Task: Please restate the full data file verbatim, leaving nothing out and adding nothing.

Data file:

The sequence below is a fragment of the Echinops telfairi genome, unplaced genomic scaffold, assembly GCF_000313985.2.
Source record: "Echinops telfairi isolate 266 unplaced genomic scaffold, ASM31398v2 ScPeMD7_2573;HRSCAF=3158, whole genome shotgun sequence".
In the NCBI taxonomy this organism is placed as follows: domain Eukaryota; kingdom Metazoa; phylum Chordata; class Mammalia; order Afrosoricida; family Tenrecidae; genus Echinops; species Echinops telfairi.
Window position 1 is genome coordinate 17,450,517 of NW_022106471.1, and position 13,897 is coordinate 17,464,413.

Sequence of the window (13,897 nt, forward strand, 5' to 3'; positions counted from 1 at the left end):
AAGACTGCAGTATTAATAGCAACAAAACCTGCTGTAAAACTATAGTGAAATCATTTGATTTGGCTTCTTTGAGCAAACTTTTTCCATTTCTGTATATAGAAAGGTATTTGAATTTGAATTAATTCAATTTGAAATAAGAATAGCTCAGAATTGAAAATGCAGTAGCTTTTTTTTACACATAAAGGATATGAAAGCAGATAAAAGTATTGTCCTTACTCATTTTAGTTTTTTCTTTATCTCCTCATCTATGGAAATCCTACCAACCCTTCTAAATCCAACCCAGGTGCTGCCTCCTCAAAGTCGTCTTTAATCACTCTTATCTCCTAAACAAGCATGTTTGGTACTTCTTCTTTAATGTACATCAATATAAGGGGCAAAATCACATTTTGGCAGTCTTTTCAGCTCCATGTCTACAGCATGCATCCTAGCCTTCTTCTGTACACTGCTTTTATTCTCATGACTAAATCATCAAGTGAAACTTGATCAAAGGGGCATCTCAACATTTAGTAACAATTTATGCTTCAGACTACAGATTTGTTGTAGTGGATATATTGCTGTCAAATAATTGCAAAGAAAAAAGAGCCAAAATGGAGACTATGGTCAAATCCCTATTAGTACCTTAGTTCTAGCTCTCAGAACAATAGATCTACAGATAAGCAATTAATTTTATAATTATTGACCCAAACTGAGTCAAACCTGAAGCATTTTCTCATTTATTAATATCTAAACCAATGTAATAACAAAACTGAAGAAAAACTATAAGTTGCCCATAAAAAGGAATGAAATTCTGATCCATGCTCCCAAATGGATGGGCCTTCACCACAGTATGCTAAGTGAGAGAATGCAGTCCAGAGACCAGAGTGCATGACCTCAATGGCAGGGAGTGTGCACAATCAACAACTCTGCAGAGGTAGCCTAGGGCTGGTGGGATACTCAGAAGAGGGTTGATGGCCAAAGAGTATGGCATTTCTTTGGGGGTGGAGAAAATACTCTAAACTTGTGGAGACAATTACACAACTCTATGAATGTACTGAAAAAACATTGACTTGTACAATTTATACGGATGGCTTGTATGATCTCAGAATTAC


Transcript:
The sequence below is a fragment of the Echinops telfairi genome, unplaced genomic scaffold, assembly GCF_000313985.2.
Source record: "Echinops telfairi isolate 266 unplaced genomic scaffold, ASM31398v2 ScPeMD7_2573;HRSCAF=3158, whole genome shotgun sequence".
In the NCBI taxonomy this organism is placed as follows: domain Eukaryota; kingdom Metazoa; phylum Chordata; class Mammalia; order Afrosoricida; family Tenrecidae; genus Echinops; species Echinops telfairi.
Window position 1 is genome coordinate 17,450,517 of NW_022106471.1, and position 13,897 is coordinate 17,464,413.

Sequence of the window (13,897 nt, forward strand, 5' to 3'; positions counted from 1 at the left end):
AAGACTGCAGTATTAATAGCAACAAAACCTGCTGTAAAACTATAGTGAAATCATTTGATTTGGCTTCTTTGAGCAAACTTTTTCCATTTCTGTATATAGAAAGGTATTTGAATTTGAATTAATTCAATTTGAAATAAGAATAGCTCAGAATTGAAAATGCAGTAGCTTTTTTTTACACATAAAGGATATGAAAGCAGATAAAAGTATTGTCCTTACTCATTTTAGTTTTTTCTTTATCTCCTCATCTATGGAAATCCTACCAACCCTTCTAAATCCAACCCAGGTGCTGCCTCCTCAAAGTCGTCTTTAATCACTCTTATCTCCTAAACAAGCATGTTTGGTACTTCTTCTTTAATGTACATCAATATAAGGGGCAAAATCACATTTTGGCAGTCTTTTCAGCTCCATGTCTACAGCATGCATCCTAGCCTTCTTCTGTACACTGCTTTTATTCTCATGACTAAATCATCAAGTGAAACTTGATCAAAGGGGCATCTCAACATTTAGTAACAATTTATGCTTCAGACTACAGATTTGTTGTAGTGGATATATTGCTGTCAAATAATTGCAAAGAAAAAAGAGCCAAAATGGAGACTATGGTCAAATCCCTATTAGTACCTTAGTTCTAGCTCTCAGAACAATAGATCTACAGATAAGCAATTAATTTTATAATTATTGACCCAAACTGAGTCAAACCTGAAGCATTTTCTCATTTATTAATATCTAAACCAATGTAATAACAAAACTGAAGAAAAACTATAAGTTGCCCATAAAAAGGAATGAAATTCTGATCCATGCTCCCAAATGGATGGGCCTTCACCACAGTATGCTAAGTGAGAGAATGCAGTCCAGAGACCAGAGTGCATGACCTCAATGGCAGGGAGTGTGCACAATCAACAACTCTGCAGAGGTAGCCTAGGGCTGGTGGGATACTCAGAAGAGGGTTGATGGCCAAAGAGTATGGCATTTCTTTGGGGGTGGAGAAAATACTCTAAACTTGTGGAGACAATTACACAACTCTATGAATGTACTGAAAAAACATTGACTTGTACAATTTATACGGATGGCTTGTATGATCTCAGAATTAC